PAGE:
Java Server Faces and IDEA 7

-          Damodar Chetty

-          January 20, 2007


Updated on Feb 11, 2008: Appendix added for Tomcat 5.5 and JSF 1.1.


In today’s article, I’m going to focus on setting up a simple JSF application in IDEA 7. Fortunately, most of the steps are the same as we encountered in the earlier discussion of setting up web applications using IDEA. I’ll highlight the differences as we go along.


Note that JSF 1.2 requires a container that implements JSP 2.1 and Java Servlet 2.5, such as Tomcat 6. If you intend to deploy to a previous version such as Tomcat 5.5, then see my comments in the Appendix to this article.


On the last step of the Create Project wizard, pick JSF 1.2, using the Sun reference implementation.


Clicking Finish drops you into a finished project.


As you can see in the deployment view, your WEB-INF\lib folder now shows the JARs required for your JSF implementation. In addition, your WEB-INF also contains an empty JSF faces-config.xml configuration file.


It is impressive how easy it is to setup a blank project that we can now modify. To get a better understanding of our new project, let’s begin by exploring the Project Settings tabs.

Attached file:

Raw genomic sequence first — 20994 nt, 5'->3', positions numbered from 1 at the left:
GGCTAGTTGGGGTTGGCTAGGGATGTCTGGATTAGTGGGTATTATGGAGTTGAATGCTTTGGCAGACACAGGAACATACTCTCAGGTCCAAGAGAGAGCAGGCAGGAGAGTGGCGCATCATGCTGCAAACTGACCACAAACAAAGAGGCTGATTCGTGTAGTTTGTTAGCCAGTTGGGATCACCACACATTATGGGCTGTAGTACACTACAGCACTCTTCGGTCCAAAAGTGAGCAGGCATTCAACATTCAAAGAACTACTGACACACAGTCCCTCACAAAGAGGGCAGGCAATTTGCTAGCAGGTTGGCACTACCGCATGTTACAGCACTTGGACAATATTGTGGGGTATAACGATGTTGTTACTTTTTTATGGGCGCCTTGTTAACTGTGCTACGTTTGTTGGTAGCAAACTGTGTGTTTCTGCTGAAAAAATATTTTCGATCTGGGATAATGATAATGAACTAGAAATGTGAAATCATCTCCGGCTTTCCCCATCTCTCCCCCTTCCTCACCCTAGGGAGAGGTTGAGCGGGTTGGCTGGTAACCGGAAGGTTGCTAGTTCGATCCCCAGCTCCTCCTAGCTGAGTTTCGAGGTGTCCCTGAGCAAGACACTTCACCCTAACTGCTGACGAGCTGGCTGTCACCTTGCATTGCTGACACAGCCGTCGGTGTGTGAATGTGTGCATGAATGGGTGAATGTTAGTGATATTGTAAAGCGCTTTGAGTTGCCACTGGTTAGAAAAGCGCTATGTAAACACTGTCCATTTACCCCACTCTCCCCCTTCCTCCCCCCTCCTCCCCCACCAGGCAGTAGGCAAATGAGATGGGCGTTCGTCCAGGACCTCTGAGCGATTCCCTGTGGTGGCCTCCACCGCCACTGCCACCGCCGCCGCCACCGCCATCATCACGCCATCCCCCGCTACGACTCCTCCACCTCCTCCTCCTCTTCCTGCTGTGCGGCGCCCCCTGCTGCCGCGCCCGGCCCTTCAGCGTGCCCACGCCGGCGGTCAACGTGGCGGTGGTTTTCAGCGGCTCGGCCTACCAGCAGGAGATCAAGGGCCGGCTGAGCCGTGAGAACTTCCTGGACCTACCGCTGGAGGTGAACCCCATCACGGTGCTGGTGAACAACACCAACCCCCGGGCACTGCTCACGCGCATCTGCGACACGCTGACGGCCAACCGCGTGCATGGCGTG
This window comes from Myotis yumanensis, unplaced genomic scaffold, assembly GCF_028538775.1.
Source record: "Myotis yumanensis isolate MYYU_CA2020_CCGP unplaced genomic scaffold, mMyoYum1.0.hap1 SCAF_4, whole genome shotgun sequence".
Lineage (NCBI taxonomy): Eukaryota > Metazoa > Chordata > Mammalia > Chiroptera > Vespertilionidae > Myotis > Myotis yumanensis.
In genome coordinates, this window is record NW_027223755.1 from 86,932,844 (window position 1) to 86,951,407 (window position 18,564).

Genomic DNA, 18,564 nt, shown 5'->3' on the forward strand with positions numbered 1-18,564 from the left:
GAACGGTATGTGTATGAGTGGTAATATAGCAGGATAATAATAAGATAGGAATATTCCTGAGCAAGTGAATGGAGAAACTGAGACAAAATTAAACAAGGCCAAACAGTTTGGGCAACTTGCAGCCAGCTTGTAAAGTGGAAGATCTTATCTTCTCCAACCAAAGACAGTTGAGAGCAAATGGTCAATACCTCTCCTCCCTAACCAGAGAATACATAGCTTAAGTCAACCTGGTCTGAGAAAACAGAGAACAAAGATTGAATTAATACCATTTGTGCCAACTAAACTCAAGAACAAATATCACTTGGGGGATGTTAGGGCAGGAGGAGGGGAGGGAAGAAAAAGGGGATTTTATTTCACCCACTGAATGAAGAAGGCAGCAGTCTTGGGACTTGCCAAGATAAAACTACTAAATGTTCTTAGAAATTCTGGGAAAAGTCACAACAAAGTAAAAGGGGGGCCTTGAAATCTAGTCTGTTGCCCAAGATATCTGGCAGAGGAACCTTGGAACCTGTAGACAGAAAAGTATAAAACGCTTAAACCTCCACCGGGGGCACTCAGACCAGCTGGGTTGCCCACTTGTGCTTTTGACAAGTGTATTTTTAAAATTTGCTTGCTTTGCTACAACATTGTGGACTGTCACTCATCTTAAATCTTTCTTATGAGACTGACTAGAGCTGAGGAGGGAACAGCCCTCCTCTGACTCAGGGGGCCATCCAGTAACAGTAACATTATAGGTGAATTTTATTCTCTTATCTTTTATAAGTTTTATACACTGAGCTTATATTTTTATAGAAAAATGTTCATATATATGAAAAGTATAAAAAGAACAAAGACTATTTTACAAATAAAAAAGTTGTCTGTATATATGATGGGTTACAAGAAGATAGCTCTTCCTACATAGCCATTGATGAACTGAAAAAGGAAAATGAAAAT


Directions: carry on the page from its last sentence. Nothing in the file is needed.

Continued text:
The first difference is the presence of the JSF facet attached to your module, which describes your selected JSF implementation.


The next difference is the presence of an entry in the Libraries tab that provides a collection of JARs that comprise the JSF implementation.




Your Web facet now has an entry that deploys the JSF libraries to WEB-INF\lib (using the JSF 1.2 library name).


In your Java EE Build settings, remember to pick Build on frame deactivation, to enable hot deploy support.


For today, our goal is to exercise JSF in terms of basic request processing, component creation, managed bean handling, and navigation. In other words, we’re going to do a quick skim over JSF’s capabilities.Our basic app will display a simple input text control that accepts your name, and returns a hello world message.


The default web.xml created for you defines a FacesServlet and maps it to all URLs that either end in .faces, or are referenced using /faces/*.

Step 1: index.jsp

This is the first page displayed when you access our web application using the URL http://localhost:8080/faces/index.jsp. This page declares the standard JSF core and HTML tag libraries, and displays a simple text box that you can type in your name. A submit button submits the form back to the FacesServlet. JSF Expression Language is used to bind the input text component to the name property of the appropriate managed bean.


<%@ page contentType="text/html;charset=UTF-8" language="java" %>

<%@ taglib uri="" prefix="f" %>

<%@ taglib uri="" prefix="h" %>

<!doctype html public “-//w3c//dtd html 4.0 transitional//en”>



    <meta http-equiv=”Content-Type” content=”text/html;charset=iso-8859-1”>




    Say Hello.<br/><br/>



        <h:outputLabel for="userName">

          <h:outputText value="Enter your name"/>


        <h:inputText id="userName" value="#{}"/><br/>